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Culture and Trauma: Domestic Dispute

Article Review

The issue identified is Domestic dispute (Divorced parents and Child care). The article identified discusses a special Issue: Culture and Trauma and was written by Mattar, Drozdek, and Figley. According to the authors, a lot of studies in the field of trauma emphasized randomized controlled trials and evidence-based treatment and overlooked the cultural context (Mattar, Drozdek, & Figley, 2010). Because of this, they attempted to explore the relationship between cultural factors and traumatic reactions and offer some insights into the existing processes and progress in the field of trauma.

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The article attempts to address cultural responsiveness, particularly in trauma research, education and practice. In this case, the authors have assessed collective healing from trauma (Mattar, Drozdek, & Figley, 2010). The authors discussed some approaches of collective healing, the role of memory and reconciliation, and finally, the way the ways people handle the truth.

The article focuses on culturally responsive research particularly on the way trauma is studied. Importantly, the article has assessed treatment approaches to ascertain whether they are culturally sensitive. The article touches on three different approaches of treatment which include cognitive-behavioral, supportive and psychodynamic treatments.

According to the authors, in this model of treatment, group psychotherapy is used together with other nonverbal therapies such as art therapy, music therapy, and psychomotor body therapy, not forgetting medication and individual support sessions (Mattar, Drozdek, & Figley, 2010). In the end, the authors conclude that having a clear understanding of the diverse ways of handling trauma is important for the delivery of treatment services that are culturally responsive.

The Relevance of Culture and the article to Domestic dispute

The domestic dispute, in this case, would be disputed parentage. In situations where parents are separated, there is the likelihood of children going through many challenges including trauma. Most importantly, the problem is usually based around child care (Reid & Scharam, 2012). This information is usually hard to come by as parents and children do not like revealing the challenging experiences they are going through. Worse still, in the context of diverse communities, reaching out through professional approaches would be hard ( Pauleen, 2007). For instance, there would be a need to talk to them in the language they understand, make them heal from trauma, and lastly make them feel part and parcel of their community. Thereafter through continuous integration, ask them if they would like to consider taking legal action.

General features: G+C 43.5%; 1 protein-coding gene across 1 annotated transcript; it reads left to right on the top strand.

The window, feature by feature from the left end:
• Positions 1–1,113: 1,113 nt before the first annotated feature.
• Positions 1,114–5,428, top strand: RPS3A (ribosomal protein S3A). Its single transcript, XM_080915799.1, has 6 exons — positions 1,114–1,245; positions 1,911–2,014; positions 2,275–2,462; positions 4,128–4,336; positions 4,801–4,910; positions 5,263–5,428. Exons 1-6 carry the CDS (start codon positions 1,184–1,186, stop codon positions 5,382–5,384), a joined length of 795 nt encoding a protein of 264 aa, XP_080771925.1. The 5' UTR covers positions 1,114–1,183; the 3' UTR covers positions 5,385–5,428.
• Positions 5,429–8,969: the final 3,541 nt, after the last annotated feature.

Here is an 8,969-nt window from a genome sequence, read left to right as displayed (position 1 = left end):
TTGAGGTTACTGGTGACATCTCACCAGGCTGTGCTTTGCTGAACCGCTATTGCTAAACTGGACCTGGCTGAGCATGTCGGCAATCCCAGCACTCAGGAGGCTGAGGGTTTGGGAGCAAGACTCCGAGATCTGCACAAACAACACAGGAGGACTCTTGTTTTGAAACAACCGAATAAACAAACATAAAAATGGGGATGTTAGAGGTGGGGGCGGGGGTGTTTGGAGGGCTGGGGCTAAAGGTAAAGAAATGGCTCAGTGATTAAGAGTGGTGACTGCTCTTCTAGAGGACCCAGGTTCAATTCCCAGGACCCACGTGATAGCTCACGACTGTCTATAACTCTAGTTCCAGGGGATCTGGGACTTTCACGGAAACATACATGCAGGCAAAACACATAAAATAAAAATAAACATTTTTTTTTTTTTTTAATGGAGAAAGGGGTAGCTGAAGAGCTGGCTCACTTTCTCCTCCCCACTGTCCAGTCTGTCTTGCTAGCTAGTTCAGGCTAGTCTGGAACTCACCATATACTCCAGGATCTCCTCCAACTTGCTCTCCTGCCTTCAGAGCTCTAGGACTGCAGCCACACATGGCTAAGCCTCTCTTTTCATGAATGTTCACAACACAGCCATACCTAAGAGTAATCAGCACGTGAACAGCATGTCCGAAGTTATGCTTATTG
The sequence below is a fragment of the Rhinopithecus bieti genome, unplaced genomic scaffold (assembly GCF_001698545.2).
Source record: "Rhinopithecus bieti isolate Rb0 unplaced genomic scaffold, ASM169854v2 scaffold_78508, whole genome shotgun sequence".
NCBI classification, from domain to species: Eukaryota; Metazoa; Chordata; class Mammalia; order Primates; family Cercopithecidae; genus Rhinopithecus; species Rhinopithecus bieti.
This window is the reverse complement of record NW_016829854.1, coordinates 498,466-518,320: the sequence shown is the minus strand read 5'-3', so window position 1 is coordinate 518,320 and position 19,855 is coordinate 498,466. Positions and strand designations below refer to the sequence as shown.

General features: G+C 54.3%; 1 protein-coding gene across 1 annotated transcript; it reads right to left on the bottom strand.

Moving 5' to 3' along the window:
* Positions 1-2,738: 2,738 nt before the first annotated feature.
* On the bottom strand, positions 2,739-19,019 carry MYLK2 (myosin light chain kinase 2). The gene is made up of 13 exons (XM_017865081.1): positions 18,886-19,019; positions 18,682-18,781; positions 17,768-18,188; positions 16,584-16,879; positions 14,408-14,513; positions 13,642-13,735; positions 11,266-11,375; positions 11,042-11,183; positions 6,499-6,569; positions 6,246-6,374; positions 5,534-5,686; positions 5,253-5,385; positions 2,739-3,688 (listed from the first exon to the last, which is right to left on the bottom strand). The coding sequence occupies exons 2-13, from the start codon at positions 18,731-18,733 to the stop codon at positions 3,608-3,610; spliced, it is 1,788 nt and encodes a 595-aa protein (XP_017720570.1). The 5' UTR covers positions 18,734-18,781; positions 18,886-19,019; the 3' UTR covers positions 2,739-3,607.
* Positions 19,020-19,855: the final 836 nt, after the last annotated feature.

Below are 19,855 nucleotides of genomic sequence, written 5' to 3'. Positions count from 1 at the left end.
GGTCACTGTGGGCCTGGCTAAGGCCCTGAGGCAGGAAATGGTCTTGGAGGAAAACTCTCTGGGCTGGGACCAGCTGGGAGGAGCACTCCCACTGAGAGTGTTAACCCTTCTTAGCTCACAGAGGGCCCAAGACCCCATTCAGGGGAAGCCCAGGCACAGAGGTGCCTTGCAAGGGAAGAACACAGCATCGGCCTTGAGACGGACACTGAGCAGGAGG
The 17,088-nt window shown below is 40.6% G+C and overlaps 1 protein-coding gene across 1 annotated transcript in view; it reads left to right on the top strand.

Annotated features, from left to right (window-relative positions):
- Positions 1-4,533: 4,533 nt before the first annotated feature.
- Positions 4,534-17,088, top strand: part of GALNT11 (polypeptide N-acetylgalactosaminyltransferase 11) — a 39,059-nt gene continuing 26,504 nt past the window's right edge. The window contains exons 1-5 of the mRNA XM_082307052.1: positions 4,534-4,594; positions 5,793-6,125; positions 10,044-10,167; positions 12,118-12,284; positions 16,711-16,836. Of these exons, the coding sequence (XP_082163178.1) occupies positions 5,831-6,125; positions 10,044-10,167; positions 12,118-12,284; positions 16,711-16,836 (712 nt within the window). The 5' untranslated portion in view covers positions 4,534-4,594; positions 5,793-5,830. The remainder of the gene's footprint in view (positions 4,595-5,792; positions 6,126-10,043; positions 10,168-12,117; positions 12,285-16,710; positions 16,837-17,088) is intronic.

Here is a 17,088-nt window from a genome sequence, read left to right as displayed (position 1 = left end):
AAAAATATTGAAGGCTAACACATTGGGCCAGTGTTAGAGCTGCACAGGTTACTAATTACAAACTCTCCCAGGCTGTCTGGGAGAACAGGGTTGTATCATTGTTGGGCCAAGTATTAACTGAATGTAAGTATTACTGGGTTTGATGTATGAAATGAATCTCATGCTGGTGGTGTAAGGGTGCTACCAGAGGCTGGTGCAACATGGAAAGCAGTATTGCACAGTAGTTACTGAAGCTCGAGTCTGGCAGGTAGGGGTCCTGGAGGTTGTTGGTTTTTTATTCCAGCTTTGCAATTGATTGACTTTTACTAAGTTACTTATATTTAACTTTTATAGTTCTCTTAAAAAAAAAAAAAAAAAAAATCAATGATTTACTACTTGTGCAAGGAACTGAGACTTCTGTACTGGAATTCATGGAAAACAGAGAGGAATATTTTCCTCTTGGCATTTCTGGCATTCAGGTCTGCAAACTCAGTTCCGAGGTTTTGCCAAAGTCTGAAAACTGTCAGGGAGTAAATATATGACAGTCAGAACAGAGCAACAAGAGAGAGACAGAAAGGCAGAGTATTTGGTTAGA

Therefore, successful strategies in such a case are generally pegged on community development norms of working with the gatekeepers in the community and culturally or multicultural specific services in order to be acquainted with their diversity and cultural needs, and most importantly building partnerships that develop responses that are appropriate ( Klein, 2005). Therefore, the importance of culture to the dispute is basically to help build partnerships that are crucial to solving the issue at hand.

The importance of the article is that it gives insights relating to the integration of cultural-based approaches with professional approaches in a way that is appropriate to solving the domestic dispute (American Psychological Association, 2009).

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For instance, children of separated parents are likely to suffer from depression and trauma. The article talks about the best ways to alleviate trauma by simply applying different treatment approaches such as cognitive-behavioral (CBT), supportive and psychodynamic treatments (Trujillo, 2008). In fact, these treatment approaches are not stand-alone approaches as they are applied together with other nonverbal therapies such as art therapy, music therapy, and psychomotor body therapy. Other approaches include medication and individual support sessions.


American Psychological Association. (2009). Publication Manual of the American Psychological Association (6th ed.). Washington, DC: American Psychological Association.

Klein, R. (2005). Multidisciplinary Perspectives on Family Violence (2nd ed.). New York, NY: Routledge.

Mattar, S., Drozdek, B., & Figley, C. (2010). Introduction to a Special Issue: Culture and Trauma. Traumatology, 16(4), 1-4.

Pauleen, D. (2007). Cross-cultural perspectives on knowledge management (9th ed.). Westport, Connecticut: Libraries unlimited.

Reid, M., & Scharam, B. (2012). An Introduction To Human Services: Policy and Practice (8th ed.). Boston, MA: Pearson Education.

Trujillo, M. A. (2008). Re-centering culture and knowledge in conflict resolution practice (5th ed.). Syracuse, N.Y.: Syracuse University Press.

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StudyCorgi. (2022, January 13). Culture and Trauma: Domestic Dispute. Retrieved from


StudyCorgi. (2022, January 13). Culture and Trauma: Domestic Dispute.

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"Culture and Trauma: Domestic Dispute." StudyCorgi, 13 Jan. 2022,

1. StudyCorgi. "Culture and Trauma: Domestic Dispute." January 13, 2022.


StudyCorgi. "Culture and Trauma: Domestic Dispute." January 13, 2022.


StudyCorgi. 2022. "Culture and Trauma: Domestic Dispute." January 13, 2022.


StudyCorgi. (2022) 'Culture and Trauma: Domestic Dispute'. 13 January.

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